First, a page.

Eugène Bourdon

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Tomb of Eugène Bourdon in the Père Lachaise Cemetery

Eugène Bourdon (1808 – 1884) was a French watchmaker and engineer. He is the inventor of the Bourdon tube pressure gauge for which he obtained a patent in 1849.


Eugène Bourdon was born in Paris on 8 April 1808, the son of a silk merchant. From elementary school, he showed an interest in mechanical devices. His father sent him to Nuremberg for 2 years to learn German. Back in Paris, he assisted his father in his business until his father died in 1830. Eugène then worked in an optician's shop until 1832, when he set up his own workshop.[1]

Eugène specialized in scientific instruments and model steam engines. While searching for a mechanism to measure gas pressure, without the use of a mercury manometer, he imagined using the bending of a circular tube made of a metal with good elastic properties. From this he developed the Bourdon tube pressure gauge, patented in Paris on 18 June 1849, and he granted a licence to the workshops of Felix Richard (1809-1876). His invention was crowned with the gold medal at the World's Fair in 1849. Two years later, at the World's Fair in 1851, he was awarded the Council Medal, shared with his competitor, Lucien Vidi.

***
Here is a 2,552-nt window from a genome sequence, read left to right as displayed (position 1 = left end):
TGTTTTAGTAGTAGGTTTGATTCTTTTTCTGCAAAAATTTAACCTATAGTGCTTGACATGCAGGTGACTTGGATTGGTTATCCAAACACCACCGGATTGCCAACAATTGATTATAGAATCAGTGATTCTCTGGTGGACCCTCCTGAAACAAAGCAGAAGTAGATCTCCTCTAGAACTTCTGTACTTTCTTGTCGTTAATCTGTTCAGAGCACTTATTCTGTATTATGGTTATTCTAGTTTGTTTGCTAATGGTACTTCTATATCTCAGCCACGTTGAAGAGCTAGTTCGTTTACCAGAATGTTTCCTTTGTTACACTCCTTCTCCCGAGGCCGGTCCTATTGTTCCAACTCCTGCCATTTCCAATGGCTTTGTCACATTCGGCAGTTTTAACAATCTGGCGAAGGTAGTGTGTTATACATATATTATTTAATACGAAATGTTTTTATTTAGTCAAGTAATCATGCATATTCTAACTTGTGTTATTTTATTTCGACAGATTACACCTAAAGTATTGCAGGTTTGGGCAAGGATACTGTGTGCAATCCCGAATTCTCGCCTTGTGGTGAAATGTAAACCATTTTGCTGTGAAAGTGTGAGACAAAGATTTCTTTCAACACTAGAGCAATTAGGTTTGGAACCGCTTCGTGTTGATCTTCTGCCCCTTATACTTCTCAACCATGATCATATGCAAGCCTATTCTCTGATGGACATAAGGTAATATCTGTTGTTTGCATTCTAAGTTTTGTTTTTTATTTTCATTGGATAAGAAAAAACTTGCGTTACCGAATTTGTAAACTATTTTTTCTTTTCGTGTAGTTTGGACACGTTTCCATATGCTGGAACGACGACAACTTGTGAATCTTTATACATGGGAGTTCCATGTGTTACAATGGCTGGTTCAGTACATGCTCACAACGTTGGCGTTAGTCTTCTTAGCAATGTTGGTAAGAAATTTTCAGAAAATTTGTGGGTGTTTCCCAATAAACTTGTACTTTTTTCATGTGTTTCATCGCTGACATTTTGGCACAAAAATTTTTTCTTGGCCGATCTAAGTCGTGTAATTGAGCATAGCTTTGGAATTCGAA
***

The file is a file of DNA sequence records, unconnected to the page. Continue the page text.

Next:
Bourdon died on 29 September 1884[2] and is buried in the Père Lachaise Cemetery.


  1. ^ "Bourdon, Eugène." Complete Dictionary of Scientific Biography. Retrieved March 30, 2018 from
  2. ^ The Popular Science Monthly. D. Appleton. 1884.